Adventures in Gamification: Week Six – The Active Ingredient in Games and Multimedia

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Welcome Back!

This week marks the last week of Games in Education – Gamification on OpenLearning.  I hope you’ve had as much fun on your Adventure in Gamification as I’ve had – starting from the Introduction, strategic uses of games,  how to apply games in education, using scenarios as levellers, to the Hero’s Journey.  We’ve covered a lot of topics, played a few games and had a bit of fun along the way! If you’ve followed along but not yet signed up for the course, you can start it at anytime.  Add it to your To Learn list or start it today!!

The Active Ingredient in Games and Multimedia

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When using games one thing is really important – selling it in the first few minutes.  You really have just a couple of minutes to convince your audience that you have a great product that is of great benefit for them, that will improve their lives exponentially, regardless of their issues, place in life, financial situation, grades in school, etc.

You must become one with your inner Charlatan.

Picture yourself standing on stage or on a wooden crate, shouting out to all of the passing people about this great opportunity you have for them!

 

Attention! Attention!  Ladies and gentlemen, boys and girls of all ages…step right up and prepare to be Wowed, Amazed and Dumbstruck by the sheer Brrrr-ill-iance and Geee-ni-us of this deceptively simple ed-u-cational deeeee-vice…the one…the only….the Gamified, Achievable, Measurable, Educational Device – or GAME for short!

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Why your inner charlatan?

Simply because you want to take advantage of the Placebo Effect…AKA taking advantage of new “treatments” or “tools” while they still work.  The belief by an individual that something is going to work to make them learn or understand more, to become smarter, to get better grades is half the battle!

 

 

Tailor the Game to the Learner

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As an educator or trainer, you probably have tools that get the job done.  Worksheets, quizzes, projects, exams.

What if you could tailor a game to your learner? What if you had a test that could tell you about your students’ personality traits so you could create activities that would work with their strengths and develop their opportunities?  Using Holland‘s RIASEC testing you could do just that…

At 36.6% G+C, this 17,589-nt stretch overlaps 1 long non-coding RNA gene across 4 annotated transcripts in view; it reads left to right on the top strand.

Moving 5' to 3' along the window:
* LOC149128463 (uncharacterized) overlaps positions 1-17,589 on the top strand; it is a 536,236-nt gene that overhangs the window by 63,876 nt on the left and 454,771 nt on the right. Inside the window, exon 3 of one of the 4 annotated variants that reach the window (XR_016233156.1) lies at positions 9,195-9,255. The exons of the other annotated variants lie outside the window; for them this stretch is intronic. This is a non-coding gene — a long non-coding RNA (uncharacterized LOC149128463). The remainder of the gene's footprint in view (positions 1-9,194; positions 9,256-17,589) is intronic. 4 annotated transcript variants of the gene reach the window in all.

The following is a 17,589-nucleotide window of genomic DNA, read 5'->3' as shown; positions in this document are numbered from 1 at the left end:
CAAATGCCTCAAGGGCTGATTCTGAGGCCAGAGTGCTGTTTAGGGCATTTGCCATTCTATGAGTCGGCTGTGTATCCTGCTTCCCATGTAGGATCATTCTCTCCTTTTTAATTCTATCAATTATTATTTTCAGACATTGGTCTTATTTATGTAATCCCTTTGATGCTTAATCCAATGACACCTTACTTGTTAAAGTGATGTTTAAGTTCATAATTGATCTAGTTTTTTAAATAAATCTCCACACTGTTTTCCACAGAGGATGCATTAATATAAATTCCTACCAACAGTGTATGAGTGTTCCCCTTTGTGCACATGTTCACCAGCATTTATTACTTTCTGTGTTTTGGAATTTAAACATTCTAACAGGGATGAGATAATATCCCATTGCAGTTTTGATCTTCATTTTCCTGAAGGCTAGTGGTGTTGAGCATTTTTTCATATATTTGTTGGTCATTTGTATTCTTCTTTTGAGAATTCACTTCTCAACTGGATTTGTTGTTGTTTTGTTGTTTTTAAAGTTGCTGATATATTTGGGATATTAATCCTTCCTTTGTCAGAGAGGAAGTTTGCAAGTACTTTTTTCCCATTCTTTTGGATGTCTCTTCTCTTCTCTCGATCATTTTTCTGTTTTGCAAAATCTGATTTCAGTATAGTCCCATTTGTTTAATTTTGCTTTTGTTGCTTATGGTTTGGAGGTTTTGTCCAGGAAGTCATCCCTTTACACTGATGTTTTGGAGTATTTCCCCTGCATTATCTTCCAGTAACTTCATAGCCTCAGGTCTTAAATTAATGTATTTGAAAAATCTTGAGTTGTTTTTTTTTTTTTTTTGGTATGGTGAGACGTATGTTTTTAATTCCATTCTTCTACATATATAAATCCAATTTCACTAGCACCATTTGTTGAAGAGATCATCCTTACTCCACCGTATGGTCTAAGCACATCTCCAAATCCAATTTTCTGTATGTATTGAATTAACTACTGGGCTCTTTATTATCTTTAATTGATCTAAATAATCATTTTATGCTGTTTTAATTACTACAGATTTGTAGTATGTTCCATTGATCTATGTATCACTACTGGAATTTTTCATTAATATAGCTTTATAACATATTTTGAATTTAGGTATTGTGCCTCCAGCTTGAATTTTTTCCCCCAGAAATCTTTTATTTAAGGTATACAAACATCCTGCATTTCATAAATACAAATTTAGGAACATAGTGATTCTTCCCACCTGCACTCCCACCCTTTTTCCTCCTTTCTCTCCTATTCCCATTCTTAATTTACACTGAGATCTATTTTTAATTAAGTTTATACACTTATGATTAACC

But is that practical?  Perhaps not so much today on an individual basis, but in a classroom setting, you could determine overall opportunities and include opportunities to develop those skills within the grand scheme.

 

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So what does this all mean?

It means start with what you have.  Keep it simple. Add layers as necessary.

A meta-game has it’s place, but when a gamelet will do, why bring out the big guns? Remember, we want to use the tools while they still work.  We don’t want to misuse games in the same manner in which penicillin was misprescribed.  Using a meta-game when a riddle will do is the same as using penicillin for the common cold. At best, it’s useless, at worst, it reduces the overall effectiveness when things really count.

In Summary

This week covered a lot!  To pull together a few key points:

  • Be a Charlatan! Sell the game well for the best buy in
  • Customize to the group
  • Size matters!  Use the smallest, simplest tool to get the job done!
We’ve now finished the course – but we will come back next week to wrap it all up!  We will do a final review of key points, the tools available on OpenLearning and show you how to tie a pretty bow around it all by posting your work to your Accredible profile!  

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Adventures in Gamification: Week 3 – Application to Education

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Welcome back to Adventures in Gamification!  Previously in this series, we reviewed the Introduction of Gamification, tried to define what a game happened to be and talked about a few quotes from Tom Sawyer.  We also reviewed the Strategic Use of Games, discussing how to use gamification to reach adult learners, the magic of gamification, and the importance of maximizing the students participation and involvement and minimizing that of the instructor.   The first two weeks were exciting – let’s go on a journey through Week Three.